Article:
After a court issues a Texas child support order based on an agreement of the parties, the trial court may only modify the order if there has been a material and substantial change in circumstances. If there has been such a change, the court has the discretion to modify the order. The court’s analysis depends on the resources of the obligor. If the parent paying child support has net monthly resources equal to or less than an identified amount, currently $8,550, the court must base the presumptive award on a percentage of the net resources and the number of children. If the net monthly resources are greater than this amount, then the court has the discretion to order amounts greater than the presumptive award, depending on the parties’ income and the “proven needs” of the children. Thus, the court must determine the proven needs of the children before awarding an amount greater than that set by the guidelines. If the children’s needs exceed the presumptive award, the court allocates the difference between the parties. No party can be required to pay more than 100% of the proven needs of the children. Unfortunately, neither the legislature nor the courts have clearly defined “needs,” but the Texas Supreme Court has stated that needs are not determined by the family’s lifestyle or the parents’ ability to pay.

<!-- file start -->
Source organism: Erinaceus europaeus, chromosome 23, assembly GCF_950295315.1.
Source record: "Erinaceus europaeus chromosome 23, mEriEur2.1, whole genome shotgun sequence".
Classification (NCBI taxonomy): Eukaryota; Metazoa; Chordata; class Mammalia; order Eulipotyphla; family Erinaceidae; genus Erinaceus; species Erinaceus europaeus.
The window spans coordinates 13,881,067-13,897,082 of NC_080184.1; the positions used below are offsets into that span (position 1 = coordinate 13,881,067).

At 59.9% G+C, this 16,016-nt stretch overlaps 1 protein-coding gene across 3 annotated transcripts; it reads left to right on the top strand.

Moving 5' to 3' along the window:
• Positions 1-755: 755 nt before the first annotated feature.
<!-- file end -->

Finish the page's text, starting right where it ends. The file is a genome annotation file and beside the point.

In a recent case, a father challenged a modification that ordered him to pay an amount greater than the monthly guidelines.
The father also challenged whether there was a material and substantial change in circumstances, but the appeals court readily found that a significant increase in the father’s income since the Agreed Order was sufficient to support a modification.